I've been toying with the idea of starting a YouTube channel where I talk about books I've read and maybe feature some of the books in my ever-growing collection. But like so many things, it's just a thought that dances through my brain. I actually tried recording a video and it looked terrible. One of the great hindrances for me concerning promoting my books is the fact that I know dick about technology. I can't create promo images, promo art, bookmarks, videos that look decent. So, for now, I'll have to come back to this neglected blog.
Here are a few books I've read over the past several months and a few words on each one. Not reviews, just thoughts.
The Manitou by Graham MastertonMasterton's
debut, and what a debut it is. Reading an author's first book is always a bit of a crap shoot. Even great authors sometimes have mediocre first novels. I won't name any here, but I know my first novel (first few novels!) was pretty shitty. Some authors come out of the gate with a masterpiece, like Melanie Tem's Prodigal
or Kathe Koja's The Cipher
. I wouldn't call The Manitou
a masterpiece, but it sure is a hell of a good time. I imagine it was one of the earliest Native American curse type horror stories (there were a lot of them in the horror boom of the 80s). I know I've seen the movie adaptation, but it was many years ago and I don't really remember it. I have a feeling I liked it, but who knows. I used to watch all the horror I could get my hands on, and clearly it wasn't that memorable. The book, however, has stuck in my mind. I've read a few Masterton books this year, and he's rapidly becoming a favorite.
The Magpie Coffin by Wile E. Young
The first of the breakout series of Splatter Western books from the great Death's Head Press. Full disclosure: I'm a Death's Head author, but that has no reflection on my thoughts about this or any other DHP books I feature on my blog. This was, hands down, a fun, gripping read. Kind of like a Sergio Leone spaghetti western, only much darker. If Blondie, The Man with No Name, from the Fistful of Dollars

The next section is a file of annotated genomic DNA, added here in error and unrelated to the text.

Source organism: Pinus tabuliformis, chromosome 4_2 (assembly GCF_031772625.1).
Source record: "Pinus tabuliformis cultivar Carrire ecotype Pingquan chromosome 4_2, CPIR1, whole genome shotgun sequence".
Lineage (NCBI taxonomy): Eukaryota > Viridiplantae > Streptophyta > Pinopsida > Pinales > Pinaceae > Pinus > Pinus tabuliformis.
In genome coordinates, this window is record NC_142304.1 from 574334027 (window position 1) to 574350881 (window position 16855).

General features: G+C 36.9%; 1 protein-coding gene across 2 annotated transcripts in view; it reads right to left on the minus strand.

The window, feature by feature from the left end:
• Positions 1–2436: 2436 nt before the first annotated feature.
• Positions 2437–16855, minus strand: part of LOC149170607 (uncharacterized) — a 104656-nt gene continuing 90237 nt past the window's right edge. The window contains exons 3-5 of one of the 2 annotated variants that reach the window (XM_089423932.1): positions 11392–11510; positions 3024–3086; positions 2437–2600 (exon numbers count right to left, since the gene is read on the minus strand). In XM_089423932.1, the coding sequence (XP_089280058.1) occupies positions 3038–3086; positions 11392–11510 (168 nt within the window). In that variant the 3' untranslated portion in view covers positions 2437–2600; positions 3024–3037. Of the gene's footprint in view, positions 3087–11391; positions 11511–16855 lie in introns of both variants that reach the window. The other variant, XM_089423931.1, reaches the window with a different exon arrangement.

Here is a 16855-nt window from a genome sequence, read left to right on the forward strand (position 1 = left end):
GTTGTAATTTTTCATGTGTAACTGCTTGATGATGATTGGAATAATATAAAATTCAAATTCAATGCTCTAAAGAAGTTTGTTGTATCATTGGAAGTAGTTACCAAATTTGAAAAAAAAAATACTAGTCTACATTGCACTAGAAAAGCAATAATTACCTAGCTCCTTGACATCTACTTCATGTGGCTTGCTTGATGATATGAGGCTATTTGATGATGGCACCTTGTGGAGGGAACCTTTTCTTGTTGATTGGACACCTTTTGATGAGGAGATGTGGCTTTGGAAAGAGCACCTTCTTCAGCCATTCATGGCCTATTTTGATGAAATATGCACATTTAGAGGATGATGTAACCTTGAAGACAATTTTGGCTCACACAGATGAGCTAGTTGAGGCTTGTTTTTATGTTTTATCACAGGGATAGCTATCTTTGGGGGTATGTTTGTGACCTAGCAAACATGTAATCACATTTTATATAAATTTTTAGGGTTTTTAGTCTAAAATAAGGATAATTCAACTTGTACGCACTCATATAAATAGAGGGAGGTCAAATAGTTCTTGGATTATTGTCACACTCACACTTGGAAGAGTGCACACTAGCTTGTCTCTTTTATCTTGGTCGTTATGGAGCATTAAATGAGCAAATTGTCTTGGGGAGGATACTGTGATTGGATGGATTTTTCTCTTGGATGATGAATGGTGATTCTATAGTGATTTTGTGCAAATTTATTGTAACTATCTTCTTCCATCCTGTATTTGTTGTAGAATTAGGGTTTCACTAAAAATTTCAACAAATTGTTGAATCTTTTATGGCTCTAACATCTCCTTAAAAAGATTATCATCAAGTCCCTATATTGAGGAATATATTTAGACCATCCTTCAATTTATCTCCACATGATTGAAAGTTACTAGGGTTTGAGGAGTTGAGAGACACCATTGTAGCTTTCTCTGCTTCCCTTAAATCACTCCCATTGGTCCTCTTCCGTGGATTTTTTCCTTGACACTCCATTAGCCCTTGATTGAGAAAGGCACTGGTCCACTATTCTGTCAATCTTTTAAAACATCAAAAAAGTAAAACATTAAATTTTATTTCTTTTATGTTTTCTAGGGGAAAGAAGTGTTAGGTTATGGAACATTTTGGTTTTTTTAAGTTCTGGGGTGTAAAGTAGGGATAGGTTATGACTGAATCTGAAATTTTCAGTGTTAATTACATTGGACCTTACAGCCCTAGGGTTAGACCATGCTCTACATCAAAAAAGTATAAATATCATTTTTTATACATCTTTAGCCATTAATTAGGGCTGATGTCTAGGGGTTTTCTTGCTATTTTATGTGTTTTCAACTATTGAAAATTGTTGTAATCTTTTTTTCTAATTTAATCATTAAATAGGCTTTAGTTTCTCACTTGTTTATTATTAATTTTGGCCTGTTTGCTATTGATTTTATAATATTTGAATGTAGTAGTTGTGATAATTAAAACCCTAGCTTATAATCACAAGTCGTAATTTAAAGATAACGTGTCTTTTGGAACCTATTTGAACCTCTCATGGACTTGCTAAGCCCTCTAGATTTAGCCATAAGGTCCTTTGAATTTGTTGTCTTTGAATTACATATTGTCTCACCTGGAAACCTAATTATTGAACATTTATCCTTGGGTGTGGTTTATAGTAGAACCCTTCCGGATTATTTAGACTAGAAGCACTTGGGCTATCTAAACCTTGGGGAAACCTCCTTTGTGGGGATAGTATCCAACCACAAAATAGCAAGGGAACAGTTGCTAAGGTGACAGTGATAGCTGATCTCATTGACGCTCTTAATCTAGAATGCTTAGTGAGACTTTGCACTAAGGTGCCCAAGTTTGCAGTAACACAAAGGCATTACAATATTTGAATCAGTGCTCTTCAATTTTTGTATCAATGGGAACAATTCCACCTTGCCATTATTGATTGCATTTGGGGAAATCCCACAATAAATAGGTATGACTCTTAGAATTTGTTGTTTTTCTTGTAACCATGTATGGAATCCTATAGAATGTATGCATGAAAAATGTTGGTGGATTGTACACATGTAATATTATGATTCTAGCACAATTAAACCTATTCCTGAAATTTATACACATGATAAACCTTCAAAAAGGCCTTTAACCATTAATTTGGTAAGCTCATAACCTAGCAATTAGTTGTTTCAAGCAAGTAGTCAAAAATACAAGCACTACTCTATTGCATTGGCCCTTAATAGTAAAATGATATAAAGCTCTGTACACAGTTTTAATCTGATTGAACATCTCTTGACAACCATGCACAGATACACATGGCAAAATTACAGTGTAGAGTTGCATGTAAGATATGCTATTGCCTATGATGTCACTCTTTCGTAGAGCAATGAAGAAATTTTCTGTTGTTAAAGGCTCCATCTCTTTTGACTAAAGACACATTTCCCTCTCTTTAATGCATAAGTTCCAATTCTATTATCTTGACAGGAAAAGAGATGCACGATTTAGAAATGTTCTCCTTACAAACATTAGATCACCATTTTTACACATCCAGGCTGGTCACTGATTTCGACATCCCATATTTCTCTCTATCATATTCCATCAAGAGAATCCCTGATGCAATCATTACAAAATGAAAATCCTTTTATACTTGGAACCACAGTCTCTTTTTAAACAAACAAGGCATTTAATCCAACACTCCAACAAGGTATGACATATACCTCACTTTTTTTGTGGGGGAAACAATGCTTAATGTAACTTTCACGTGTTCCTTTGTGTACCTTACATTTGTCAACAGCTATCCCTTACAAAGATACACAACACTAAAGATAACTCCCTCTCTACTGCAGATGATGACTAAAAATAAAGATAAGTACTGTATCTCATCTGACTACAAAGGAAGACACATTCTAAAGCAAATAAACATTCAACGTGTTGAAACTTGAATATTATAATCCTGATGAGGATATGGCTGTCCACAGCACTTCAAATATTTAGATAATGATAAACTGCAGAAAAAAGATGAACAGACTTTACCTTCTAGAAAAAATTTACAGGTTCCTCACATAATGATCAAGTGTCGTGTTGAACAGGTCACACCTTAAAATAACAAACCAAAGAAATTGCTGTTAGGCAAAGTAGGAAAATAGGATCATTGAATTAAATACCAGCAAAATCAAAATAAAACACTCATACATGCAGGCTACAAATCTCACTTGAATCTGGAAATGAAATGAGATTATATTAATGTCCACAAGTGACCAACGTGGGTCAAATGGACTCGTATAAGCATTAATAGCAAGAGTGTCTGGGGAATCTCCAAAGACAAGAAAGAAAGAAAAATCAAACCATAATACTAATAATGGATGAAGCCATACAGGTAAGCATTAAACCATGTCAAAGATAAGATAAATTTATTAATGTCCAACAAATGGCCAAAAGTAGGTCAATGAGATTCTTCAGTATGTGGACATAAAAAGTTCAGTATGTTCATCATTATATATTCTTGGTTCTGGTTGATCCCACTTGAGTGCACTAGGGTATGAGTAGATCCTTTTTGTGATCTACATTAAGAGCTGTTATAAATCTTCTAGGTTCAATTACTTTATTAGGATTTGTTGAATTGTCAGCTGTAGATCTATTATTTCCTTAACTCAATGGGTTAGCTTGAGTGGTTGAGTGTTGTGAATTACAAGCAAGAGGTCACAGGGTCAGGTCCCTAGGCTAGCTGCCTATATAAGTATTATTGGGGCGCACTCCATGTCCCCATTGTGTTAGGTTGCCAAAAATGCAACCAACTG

trilogy were a real bad motherfucker (I mean, he is, but I'm talking sadistic here) you'd have the protagonist of this book. He's a fucking maniac, but that's okay. A worthy beginning of what has proven to be a great series of books. Keep 'em coming!
Spawn by Shaun Hutson
This book was kind of nuts, especially for its time. Imagine the guy who works at the hospital tossing refuse such as aborted babies into the incinerator. He's got some serious trauma from his past that causes him to save these aborted fetuses. If that's not crazy enough, imagine what happens when he buries them around the shack he lives in and then lightning strikes the ground! Look, what happens in this book is absolutely batshit crazy. Seriously. You have to take this stuff with a grain of salt. I took a break halfway through and read another book before returning to finish this one. That was mostly because Hutson was telling two stories that eventually merged in the end. The crazy fetus story was engrossing (emphasis on GROSS!), but the escaped mental patient serial killer story was kind of meh. The way they came together worked, and sort of made it all worth it, but it felt like half the book was all aces and the other half was a sleeper. I believe this was Hutson's second or third book after Slugs
, and it shows that he improved his craft. Slugs
is fun, but this one is even better, both the writing and the plot.
The Uninvited by John Farris
Of the books I've read recently, this one was by far the best. Farris is a brilliant author, a master at the craft, and a exquisite story teller. Interestingly, of all the books of his I've read the only one I didn't like was The Fury
, and that's the one he's probably most known for. Oh well. The Uninvited
follows a teenage girl who accidentally hits a guy with her and then becomes invested in his recovery after he comes down with amnesia. He has nowhere to go and her father, who's a famous artist, allows him to stay it their house. As she spends time with the guy trying to get him to remember his past, they develop a relationship, but he's...kinda weird. This is one of those books you find yourself deeply invested in and then shit just goes haywire. The greatest part is that I didn't see it coming, the IT being some of the big reveals. This is one of those books I've had on my shelf for years, but never bothered giving a read. Who am I kidding. My shelves are loaded with vintage paperbacks that, unfortunately, I won't get to. This one in particular has been hanging around for well over a decade. I'm glad I gave it a spin.
I hope to blog more about books I've read, but who knows. In the meantime, my latest anthology Chew on This! has been published by Blood Bound Books and is available in print and digital formats. See the blog post below for details.